Fay (Rubinstein) Jacobs Author, Gay Rights Activist, Humorist, Jewish, Journalist, Theater Director

Fay (Rubinstein) Jacobs (June 29, 1948 - ) Author, Gay Rights Activist, Humorist, Jewish, Journalist, Theater Director

Fay Jacobs is a writer, performer, public relations consultant and GLBT activist. She lives her life based on the advice of her father who said: “Nothing is ever so bad if it’s worth the story you can tell.”

She was born June 29, 1948, in New York City. She is the daughter of Shirley Kelsey Rubenstein and Mort Rubenstein. She and her younger sister Gwen grew up in Queens, NY, Bellmore Long Island, Stamford, CT, and spent she spent her high school years on 54th Street and 6th Avenue in New York City, where she fell in love with Broadway shows. She saw every hit show during Broadways Golden Age of the mid-1960s.

She relocated to Washington DC for college at The American University graduating in 1970 with a BA in Communications and Theater, with her first employment in the promotions department of a local TV station.

Fay had a 30-year career in journalism, public relations and theater in the Washington, DC area, where she directed over 40 musicals and plays at both professional and community theatres. Her favorite was the Annapolis Summer Garden Theatre, an outdoor venue in Maryland. She edited The Montgomery Village News for 17 years before relocating to Rehoboth Beach, Delaware. There, she worked for 11 years as Executive Director for Rehoboth Beach Main Street, Inc., a tourism and economic development organization. In 2002 she won the Governor’s Award for Delaware Tourism Person of the Year. Under her direction, RB Main Street won the Great American Main Street Award in 2009. In addition, she served on the Board of Directors for the GLBT service organization CAMP Rehoboth for 14 years, has written for its publication Letters from CAMP Rehoboth for 21 years and served as Feature Editor for 14 years.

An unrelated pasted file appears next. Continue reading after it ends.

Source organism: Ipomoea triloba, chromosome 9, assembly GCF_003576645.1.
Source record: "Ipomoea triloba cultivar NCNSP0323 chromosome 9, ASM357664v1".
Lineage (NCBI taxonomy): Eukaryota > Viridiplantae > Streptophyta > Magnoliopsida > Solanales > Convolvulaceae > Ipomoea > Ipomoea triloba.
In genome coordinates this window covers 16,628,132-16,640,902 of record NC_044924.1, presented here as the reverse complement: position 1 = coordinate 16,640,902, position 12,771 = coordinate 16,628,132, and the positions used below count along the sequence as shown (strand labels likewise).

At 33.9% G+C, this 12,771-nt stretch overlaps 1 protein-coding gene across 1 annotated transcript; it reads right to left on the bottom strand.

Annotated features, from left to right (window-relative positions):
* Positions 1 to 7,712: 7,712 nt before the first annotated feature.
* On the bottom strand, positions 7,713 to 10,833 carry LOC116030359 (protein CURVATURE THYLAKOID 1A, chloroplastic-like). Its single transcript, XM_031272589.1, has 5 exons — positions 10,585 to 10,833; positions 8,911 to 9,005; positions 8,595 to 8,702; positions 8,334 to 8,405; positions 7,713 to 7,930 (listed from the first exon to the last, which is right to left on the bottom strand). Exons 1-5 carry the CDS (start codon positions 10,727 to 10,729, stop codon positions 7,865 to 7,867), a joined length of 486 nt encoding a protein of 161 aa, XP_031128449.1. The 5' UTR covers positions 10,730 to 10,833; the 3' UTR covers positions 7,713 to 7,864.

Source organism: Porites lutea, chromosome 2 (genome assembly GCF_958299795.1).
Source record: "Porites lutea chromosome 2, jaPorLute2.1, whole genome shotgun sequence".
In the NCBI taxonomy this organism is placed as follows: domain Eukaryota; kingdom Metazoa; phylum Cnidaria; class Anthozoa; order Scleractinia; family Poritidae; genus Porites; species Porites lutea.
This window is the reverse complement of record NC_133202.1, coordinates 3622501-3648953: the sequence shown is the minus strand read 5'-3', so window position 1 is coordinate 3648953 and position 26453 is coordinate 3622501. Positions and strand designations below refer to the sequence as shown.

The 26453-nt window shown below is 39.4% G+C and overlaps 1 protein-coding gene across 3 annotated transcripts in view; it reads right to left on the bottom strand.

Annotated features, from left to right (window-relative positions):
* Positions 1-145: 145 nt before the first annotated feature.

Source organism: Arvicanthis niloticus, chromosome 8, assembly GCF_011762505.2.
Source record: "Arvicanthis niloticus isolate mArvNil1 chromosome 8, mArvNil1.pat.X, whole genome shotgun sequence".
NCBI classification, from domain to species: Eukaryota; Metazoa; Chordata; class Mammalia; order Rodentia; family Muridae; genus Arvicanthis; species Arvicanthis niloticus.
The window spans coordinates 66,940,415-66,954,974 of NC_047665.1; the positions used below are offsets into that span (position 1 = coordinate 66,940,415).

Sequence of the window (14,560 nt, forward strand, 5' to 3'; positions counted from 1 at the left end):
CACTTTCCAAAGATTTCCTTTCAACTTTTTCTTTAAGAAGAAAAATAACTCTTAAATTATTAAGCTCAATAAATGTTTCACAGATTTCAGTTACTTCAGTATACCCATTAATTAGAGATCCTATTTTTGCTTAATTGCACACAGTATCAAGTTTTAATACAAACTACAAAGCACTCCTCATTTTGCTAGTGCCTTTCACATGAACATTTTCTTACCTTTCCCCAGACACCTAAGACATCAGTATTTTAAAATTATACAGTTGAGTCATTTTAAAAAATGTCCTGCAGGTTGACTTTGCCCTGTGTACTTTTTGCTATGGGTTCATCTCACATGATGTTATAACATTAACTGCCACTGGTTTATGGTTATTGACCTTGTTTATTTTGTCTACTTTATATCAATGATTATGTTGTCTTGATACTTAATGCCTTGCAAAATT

Fay met her mate Bonnie in 1982. She owned a Baltimore Dental Laboratory. They were first married in 2003 in Vancouver, Canada when same-gender marriage became legal there. They celebrated their 30th anniversary (commemorating the day they met) in Rehoboth Beach with a religious ceremony by a rabbi, with the rite being recognized as a marriage by their religious congregation, but just as a civil union in Delaware. One year later on their 31st anniversary and one year anniversary of their Jewish wedding, they stood on the steps of the Supreme Court as Plaintiff Edie Windsor and her legal team gave oral arguments to overturn the Federal Defense of Marriage Act. Shortly thereafter, the law was overturned and Fay and Bonnie’s Delaware civil union converted to full marriage equality.

As a journalist and author, Fay is best known for award-winning humorous essays detailing life in the GLBT friendly resort of Rehoboth Beach. Combining advocacy and stories of life with her wife Bonnie, the books have been hailed as hilarious, provocative and a history of GLBT progress over the decades. She was the publisher of A&M Books, a successor to the legendary Naiad Press—a business she inherited from lesbian publishing pioneers Anyda Marchant and Muriel Crawford. In 2015, she merged A&M with the publishing house Bywater Books.

She has authored four published books of her essays: As I Lay Frying – a Rehoboth Beach Memoir, Fried & True – Tales from Rehoboth Beach, winner of the 2008 National Federation of Press Women Book of the Year for humor, For Frying Out Loud – Rehoboth Beach Diaries, winner of ForeWord Reviews Humor Book of the Year, a Goldie Award, American Library Association Over the Rainbow nomination and the 2011 National Federation of Press Women Humor Book of the Year. Time Fries! Aging Gracelessly in Rehoboth Beach was released in December 2013. Fay has written for The Advocate, Curve Magazine, The Washington Post, Baltimore Sun and more.

In retirement, Fay launched a new project, a touring one-woman show called Aging Gracelessly: 50 Shades of Fay. She has performed this oral memoir to sold-out crowds all over the east coast, on an Olivia travel cruise and in NYC on Christopher Street at the Duplex. Critics have called Fay “the last comic sitting.”

Wherever she goes she is accompanied by her wife and their Schnauzer Windsor (named for Edie Windsor). 

To view Bonnie's story, click here.